The evidence further demonstrates that at least a few of the writers have perceived the profound significance upon the origins of the movement of socializing agencies carried into the land by the British; it seems to suggest that in the course of time Indian writers and commentators will tend increasingly to emphasize the influence of the British-born institutions which have tended to bear upon every part of the social fabric, rather than those institutions having a strictly political character.”
Sadly, McCully’s prognosis of the future was prophetic. Having said that, notwithstanding the colonialised attitude of Indian elites towards this land’s history which resonates with that of McCully’s, it is equally important to appreciate that history lends itself to multiple and constantly changing interpretations. This is often because of the emergence of new sources, frameworks, political thoughts and processes to understand history, apart from the role that advancement in technology plays to help historians sift through the sands of time better. Why is this caveat relevant?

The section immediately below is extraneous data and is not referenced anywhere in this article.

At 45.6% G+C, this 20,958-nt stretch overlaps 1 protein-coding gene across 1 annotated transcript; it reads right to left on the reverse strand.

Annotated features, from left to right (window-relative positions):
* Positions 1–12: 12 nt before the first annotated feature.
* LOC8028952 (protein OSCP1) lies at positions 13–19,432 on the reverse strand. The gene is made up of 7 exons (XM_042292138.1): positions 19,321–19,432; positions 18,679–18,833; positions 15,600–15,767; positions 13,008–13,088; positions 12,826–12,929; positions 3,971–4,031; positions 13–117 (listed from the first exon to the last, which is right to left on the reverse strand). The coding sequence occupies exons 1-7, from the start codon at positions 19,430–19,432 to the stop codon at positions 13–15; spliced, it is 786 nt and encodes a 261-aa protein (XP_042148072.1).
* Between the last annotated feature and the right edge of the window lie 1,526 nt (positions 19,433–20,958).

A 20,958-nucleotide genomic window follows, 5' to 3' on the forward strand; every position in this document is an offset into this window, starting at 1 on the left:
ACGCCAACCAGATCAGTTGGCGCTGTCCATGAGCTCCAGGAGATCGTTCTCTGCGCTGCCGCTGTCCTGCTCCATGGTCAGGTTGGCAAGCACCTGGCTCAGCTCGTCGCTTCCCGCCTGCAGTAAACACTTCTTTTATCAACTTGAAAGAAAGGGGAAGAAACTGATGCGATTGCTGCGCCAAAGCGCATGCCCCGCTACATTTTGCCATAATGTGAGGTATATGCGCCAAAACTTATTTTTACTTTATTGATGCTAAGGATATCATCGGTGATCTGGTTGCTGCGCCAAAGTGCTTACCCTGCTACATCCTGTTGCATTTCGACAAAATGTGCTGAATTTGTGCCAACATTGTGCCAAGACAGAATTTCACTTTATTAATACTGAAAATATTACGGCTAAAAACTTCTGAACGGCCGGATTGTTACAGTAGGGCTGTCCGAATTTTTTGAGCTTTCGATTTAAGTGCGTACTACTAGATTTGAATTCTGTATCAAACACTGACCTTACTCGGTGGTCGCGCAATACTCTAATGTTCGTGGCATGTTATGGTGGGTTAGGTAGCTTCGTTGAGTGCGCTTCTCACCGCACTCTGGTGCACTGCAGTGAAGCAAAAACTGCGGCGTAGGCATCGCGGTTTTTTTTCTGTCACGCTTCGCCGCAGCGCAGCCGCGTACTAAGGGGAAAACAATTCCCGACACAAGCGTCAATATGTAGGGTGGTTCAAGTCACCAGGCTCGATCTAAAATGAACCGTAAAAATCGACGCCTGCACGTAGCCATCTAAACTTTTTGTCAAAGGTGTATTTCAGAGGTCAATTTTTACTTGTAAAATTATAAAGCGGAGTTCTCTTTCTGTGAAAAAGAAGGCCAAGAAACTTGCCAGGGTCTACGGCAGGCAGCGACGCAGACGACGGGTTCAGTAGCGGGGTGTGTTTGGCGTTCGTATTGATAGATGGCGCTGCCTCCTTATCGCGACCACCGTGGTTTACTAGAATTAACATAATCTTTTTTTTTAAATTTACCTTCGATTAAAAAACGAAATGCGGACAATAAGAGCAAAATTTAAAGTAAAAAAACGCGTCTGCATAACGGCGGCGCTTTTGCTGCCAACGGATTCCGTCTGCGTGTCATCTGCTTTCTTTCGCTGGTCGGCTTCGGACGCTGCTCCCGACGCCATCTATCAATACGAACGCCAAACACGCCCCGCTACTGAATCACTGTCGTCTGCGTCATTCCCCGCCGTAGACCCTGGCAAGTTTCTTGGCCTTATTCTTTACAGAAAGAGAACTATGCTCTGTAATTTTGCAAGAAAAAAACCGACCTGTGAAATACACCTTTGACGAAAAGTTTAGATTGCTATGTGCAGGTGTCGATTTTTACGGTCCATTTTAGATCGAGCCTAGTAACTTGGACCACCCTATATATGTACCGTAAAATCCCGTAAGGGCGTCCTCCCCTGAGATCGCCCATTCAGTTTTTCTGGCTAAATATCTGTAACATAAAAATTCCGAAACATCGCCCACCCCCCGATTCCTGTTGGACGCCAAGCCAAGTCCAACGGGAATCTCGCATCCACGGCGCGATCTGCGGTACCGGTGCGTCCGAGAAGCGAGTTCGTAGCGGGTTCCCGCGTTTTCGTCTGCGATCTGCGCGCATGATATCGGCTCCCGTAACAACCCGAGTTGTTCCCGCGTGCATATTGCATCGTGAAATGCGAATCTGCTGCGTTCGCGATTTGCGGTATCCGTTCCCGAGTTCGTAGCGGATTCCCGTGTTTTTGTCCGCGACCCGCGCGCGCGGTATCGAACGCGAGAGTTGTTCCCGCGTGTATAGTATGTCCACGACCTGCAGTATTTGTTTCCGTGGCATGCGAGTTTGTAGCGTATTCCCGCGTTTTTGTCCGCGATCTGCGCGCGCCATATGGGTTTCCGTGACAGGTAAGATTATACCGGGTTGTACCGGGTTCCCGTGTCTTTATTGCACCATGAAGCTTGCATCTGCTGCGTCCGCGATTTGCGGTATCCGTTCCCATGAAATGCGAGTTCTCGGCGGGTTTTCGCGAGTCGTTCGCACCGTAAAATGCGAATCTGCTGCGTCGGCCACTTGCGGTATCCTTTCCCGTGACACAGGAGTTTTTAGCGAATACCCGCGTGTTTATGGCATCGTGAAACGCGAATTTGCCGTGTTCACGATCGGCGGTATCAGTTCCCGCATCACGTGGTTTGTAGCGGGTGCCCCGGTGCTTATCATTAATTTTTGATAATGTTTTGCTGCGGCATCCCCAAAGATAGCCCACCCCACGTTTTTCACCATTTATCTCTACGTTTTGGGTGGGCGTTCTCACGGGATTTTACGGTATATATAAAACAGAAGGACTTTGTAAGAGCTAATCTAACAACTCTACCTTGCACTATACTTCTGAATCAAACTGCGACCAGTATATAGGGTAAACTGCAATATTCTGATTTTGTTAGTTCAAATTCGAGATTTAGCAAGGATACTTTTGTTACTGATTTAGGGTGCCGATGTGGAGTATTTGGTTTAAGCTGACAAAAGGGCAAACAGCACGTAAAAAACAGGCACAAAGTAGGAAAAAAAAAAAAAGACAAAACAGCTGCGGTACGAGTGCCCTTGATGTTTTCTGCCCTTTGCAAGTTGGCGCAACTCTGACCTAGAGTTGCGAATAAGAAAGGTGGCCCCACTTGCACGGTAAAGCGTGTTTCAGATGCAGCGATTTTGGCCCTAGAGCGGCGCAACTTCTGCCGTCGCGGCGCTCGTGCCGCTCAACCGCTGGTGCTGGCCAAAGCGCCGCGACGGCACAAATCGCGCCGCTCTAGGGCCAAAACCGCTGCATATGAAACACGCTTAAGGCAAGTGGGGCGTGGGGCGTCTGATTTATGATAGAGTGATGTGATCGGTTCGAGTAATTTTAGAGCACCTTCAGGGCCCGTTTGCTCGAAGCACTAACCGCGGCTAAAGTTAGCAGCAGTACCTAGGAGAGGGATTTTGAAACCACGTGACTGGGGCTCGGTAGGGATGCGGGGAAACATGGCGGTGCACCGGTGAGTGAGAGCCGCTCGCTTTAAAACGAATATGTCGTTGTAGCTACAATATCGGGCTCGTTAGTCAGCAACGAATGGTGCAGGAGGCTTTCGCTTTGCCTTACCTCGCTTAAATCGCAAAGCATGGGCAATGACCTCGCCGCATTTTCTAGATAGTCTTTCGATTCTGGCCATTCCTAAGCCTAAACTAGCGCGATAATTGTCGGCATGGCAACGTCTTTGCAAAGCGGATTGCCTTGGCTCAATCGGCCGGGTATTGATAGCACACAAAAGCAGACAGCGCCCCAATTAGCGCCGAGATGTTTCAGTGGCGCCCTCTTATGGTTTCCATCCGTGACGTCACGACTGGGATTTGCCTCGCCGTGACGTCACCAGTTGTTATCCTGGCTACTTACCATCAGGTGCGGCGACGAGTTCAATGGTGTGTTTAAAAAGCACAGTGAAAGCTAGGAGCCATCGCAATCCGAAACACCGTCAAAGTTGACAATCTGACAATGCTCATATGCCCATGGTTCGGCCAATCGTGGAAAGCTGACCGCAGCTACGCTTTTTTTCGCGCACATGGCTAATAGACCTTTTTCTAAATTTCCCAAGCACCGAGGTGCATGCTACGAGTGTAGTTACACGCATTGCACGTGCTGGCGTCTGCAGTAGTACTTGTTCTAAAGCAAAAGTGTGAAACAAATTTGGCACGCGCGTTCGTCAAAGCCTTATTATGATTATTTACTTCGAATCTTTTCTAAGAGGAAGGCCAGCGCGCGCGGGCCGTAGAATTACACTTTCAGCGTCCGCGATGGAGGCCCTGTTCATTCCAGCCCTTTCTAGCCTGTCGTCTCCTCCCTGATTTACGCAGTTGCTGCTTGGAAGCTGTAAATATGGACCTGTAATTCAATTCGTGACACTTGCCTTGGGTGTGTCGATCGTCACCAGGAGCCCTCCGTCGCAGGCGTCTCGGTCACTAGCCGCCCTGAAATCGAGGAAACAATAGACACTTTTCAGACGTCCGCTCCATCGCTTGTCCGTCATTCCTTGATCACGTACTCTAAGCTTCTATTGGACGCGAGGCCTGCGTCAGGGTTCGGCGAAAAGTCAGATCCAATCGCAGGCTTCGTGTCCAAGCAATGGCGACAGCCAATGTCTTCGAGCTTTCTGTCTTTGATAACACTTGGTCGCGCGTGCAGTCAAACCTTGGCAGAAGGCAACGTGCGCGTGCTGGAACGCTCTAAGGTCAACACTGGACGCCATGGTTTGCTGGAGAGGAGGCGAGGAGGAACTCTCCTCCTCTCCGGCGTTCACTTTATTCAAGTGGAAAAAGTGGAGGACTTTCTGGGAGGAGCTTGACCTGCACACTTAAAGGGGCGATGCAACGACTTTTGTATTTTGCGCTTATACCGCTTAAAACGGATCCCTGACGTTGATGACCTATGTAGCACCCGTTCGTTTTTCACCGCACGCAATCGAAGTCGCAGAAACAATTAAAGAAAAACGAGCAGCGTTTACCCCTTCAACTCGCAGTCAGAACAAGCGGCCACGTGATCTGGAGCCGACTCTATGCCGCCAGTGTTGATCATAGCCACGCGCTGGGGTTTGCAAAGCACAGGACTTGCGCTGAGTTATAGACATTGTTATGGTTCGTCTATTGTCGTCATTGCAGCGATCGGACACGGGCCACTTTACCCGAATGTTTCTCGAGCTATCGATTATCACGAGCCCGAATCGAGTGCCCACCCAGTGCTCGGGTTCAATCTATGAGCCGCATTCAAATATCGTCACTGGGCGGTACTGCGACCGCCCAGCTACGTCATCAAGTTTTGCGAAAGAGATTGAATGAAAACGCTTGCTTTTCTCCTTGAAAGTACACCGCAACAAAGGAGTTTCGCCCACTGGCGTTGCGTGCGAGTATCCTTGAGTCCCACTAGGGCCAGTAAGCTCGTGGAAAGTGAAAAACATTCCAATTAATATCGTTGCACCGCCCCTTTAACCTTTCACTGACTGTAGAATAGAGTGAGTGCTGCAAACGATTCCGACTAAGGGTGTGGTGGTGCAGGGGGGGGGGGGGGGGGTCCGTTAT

Throughout his book The Fundamental Unity of India, Mookerji credits “the Aryans” and the spread of “the Aryan Civilization” with the evolutionary consciousness of what constitutes “Bharatavarsha/Bharat” territorially and civilizationally. He has clearly articulated that there exists an unavoidable and irrefutable nexus between the “Aryan Civilization” and the “Indian/Indic Civilization”. Stated otherwise, according to Mookerji, the boundaries of Aryan territory were defined by its civilizational spread, reach and presence. This school of thought commands significant contemporary purchase among authentic Indic scholars and presents a fascinating relationship between civilization and geography. As discussed in earlier pieces, civilization needs a fixed geography as a prerequisite for its birth, sustenance and for it to flourish. And then, perhaps, both civilization and geography enter into a symbiotic relationship and contribute to each other’s growth.
Coming back to the relevance of the caveat, given the political and racial undertones the word “Aryan” has acquired and the continuing debate on the validity of the “Aryan Invasion Theory” and its counterview, namely the “Out of India Theory”, it appears more sensible to not hold forth with certitude on the subject when even scholars are tentative in their conclusions. This note of caution applies all the more to those who are not trained in the subject but are keen on pushing their respective ideological positions.